Plan Your Area
You’ll need to plan the area for your fire pit. Be sure that the area you choose has enough space. The fire pit itself requires about a 3 foot area of diameter. The outer wall will have a 5 foot diameter. Then you’ll need a 12 foot diameter circle sectioned off for the seating area around the fire pit itself. You can mark these areas off with string or spray paint.
Time To Dig
You’ll need to dig the footer for both the inner and outer walls of the fire pit. Dig between the 5 and 3 foot markers down about 5-6 inches into the ground. Then, fill the newly dug out ring with concrete. Ensure that the top is level and smoothed out. Wait for the concrete to set.
Organize Your Stones
While you’re waiting for your concrete to dry, find your stones and separate these into either cap stones or face stones. The cap stones are used for the top of the wall and the face stones are for the bottom. Cap stones should be flat and smooth.
Place Your Stones
Follow the outer edge of the ring that has been created. Complete the circle. Then, place a ring of fire brick around the inner ring. Continue this process as follows: an outer layer of stone, an inner layer of fire brick. Make sure that you’re keeping everything level throughout the process.
Fill In The Cracks
Using scrap stone and mortar, fill in the spaces of your completed wall. Before the wall is capped, you’ll want to make sure that it’s completely solid.
The Final Step
Now that your wall is solid and filled, you’ll need to place your cap stones. You may need to cut certain stones to be sure that everything fits in place for this part of your project. Once everything fits, mortar the stones into place.
Set Up Your Seating Area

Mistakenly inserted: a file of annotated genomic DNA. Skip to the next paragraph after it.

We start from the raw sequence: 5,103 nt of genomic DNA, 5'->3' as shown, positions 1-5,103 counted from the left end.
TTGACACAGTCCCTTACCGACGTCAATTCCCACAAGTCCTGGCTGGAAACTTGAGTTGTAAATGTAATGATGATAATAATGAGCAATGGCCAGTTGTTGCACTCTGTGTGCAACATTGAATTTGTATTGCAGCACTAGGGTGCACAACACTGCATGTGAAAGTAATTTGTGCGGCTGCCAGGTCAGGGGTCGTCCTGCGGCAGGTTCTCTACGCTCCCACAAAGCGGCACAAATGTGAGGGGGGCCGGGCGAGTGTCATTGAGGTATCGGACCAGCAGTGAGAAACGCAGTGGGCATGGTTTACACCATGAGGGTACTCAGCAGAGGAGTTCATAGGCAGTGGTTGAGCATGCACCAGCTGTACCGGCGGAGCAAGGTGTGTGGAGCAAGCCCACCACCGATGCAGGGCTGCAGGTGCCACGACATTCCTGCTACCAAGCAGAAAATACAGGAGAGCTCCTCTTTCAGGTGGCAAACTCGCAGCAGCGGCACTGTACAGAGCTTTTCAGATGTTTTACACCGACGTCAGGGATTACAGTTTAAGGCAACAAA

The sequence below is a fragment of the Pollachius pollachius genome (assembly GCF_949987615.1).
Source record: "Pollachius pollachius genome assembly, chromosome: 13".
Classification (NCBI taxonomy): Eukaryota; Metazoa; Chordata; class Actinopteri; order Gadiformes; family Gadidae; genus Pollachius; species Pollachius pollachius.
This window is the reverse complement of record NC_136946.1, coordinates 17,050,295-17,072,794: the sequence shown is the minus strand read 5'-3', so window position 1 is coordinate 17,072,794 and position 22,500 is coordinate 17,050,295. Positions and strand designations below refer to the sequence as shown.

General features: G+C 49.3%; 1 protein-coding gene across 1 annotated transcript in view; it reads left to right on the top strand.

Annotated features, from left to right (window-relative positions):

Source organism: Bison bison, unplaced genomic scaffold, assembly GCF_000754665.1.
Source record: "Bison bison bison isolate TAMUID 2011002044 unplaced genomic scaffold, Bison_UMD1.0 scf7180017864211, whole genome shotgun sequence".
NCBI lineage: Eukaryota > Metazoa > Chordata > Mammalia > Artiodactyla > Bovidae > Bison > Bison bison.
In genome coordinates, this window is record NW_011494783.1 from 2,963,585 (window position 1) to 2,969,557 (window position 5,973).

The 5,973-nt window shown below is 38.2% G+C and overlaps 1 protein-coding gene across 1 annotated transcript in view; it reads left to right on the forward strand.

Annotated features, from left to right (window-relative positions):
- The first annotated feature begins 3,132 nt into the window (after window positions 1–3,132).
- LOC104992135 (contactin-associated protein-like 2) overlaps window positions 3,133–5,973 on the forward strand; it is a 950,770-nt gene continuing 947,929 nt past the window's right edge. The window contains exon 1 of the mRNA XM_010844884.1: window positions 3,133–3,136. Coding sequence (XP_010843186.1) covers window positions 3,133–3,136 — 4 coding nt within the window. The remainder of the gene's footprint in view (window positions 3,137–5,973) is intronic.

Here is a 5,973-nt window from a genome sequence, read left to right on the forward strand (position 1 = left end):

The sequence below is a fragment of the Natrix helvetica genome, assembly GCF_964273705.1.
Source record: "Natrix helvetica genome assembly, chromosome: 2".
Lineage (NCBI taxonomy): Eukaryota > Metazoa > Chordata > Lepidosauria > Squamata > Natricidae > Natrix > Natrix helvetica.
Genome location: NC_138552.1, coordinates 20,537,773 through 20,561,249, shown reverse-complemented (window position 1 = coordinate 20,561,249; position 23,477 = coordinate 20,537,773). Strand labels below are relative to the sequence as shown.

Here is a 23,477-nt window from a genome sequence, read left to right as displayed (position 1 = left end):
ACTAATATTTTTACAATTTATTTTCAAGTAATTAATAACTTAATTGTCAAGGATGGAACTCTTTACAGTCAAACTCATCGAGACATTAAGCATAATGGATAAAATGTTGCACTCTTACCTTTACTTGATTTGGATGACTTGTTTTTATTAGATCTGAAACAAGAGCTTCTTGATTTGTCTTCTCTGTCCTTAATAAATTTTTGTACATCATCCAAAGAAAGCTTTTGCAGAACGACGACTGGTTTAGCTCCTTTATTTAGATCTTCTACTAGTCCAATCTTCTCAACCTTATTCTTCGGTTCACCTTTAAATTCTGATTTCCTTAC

Dig up the grass inside of the 12 foot circle that you have mapped out. Then, put down some landscape cloth. Fill the area with gravel for safety.
Enjoy Your Fire Pit
Now, all you need to do is add some comfy seating with some firewood and your fire pit is ready to enjoy! Heed safety recommendations placed by your city or town for a stress-free time using your fire pit.
A fire pit can be an asset to your home no matter where you live. Cool evenings call for great conversation by the fire anytime!
When you decide that you want to buy a home, you probably hope it will all happen overnight for you. There’s some bad news though. It can take between 6 weeks and 6 months to buy a home! It could take even longer if you face a few roadblocks or inventory happens to be low in your area. There’s so many variables when it comes to getting a place to live that everyone has a different experience during their home buying process.
A Long Road
Even if you decide to buy a home today, and find a home you love tomorrow, there’s a bit of a “grace” period before you actually get to own the home. There’s many different steps that you’ll need to complete in order to successfully secure a home.
The first step that you need to complete when you want to buy a home is that of getting pre-approved. The lender will look at your debts, income, and credit history in order to get a complete financial snapshot of you. With this information, the lender will be able to tell you just how much house you can afford. This will be given to you in the form of a maximum loan amount. If your loan amount is $300,000, you can’t be shopping for $400,000 homes. The pre-approval process generally only takes a few days, but everyone’s circumstances are different.
Get An Agent